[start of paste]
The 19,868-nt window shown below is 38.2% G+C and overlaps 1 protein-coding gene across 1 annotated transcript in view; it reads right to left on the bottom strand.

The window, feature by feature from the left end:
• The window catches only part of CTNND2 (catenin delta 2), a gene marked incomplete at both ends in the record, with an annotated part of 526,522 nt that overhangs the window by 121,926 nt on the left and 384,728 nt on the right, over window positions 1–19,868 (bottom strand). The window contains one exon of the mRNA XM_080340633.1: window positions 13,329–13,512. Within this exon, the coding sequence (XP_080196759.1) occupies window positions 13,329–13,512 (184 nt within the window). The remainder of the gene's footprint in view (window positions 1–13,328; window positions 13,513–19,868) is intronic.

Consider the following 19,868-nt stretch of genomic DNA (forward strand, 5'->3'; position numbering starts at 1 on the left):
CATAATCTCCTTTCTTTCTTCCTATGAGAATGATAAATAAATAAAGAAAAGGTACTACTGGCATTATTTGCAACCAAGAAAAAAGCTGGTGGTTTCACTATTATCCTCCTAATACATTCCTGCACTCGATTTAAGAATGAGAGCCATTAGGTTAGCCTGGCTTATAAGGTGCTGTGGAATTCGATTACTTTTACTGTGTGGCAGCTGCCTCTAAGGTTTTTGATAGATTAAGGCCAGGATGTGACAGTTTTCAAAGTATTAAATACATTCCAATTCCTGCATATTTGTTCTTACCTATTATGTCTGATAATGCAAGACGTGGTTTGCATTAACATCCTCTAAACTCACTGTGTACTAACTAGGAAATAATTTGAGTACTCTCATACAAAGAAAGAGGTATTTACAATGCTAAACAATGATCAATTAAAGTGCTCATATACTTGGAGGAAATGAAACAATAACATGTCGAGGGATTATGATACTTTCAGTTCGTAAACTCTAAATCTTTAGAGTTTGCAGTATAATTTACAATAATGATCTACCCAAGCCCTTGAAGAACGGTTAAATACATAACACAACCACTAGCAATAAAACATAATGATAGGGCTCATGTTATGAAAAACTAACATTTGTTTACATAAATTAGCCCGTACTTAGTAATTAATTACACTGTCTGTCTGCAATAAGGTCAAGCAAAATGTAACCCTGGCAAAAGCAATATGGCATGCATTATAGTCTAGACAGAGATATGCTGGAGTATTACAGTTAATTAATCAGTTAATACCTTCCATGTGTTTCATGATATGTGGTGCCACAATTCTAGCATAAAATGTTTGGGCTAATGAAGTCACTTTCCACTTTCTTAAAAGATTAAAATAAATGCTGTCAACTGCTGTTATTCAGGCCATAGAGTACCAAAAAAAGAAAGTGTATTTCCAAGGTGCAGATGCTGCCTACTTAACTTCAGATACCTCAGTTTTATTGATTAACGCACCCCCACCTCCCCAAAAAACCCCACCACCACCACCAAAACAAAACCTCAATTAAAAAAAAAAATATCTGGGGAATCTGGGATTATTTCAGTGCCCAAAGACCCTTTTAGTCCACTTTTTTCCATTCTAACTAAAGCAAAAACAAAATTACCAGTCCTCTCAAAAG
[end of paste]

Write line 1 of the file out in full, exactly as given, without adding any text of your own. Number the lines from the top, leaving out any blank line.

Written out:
The 19,868-nt window shown below is 38.2% G+C and overlaps 1 protein-coding gene across 1 annotated transcript in view; it reads right to left on the bottom strand.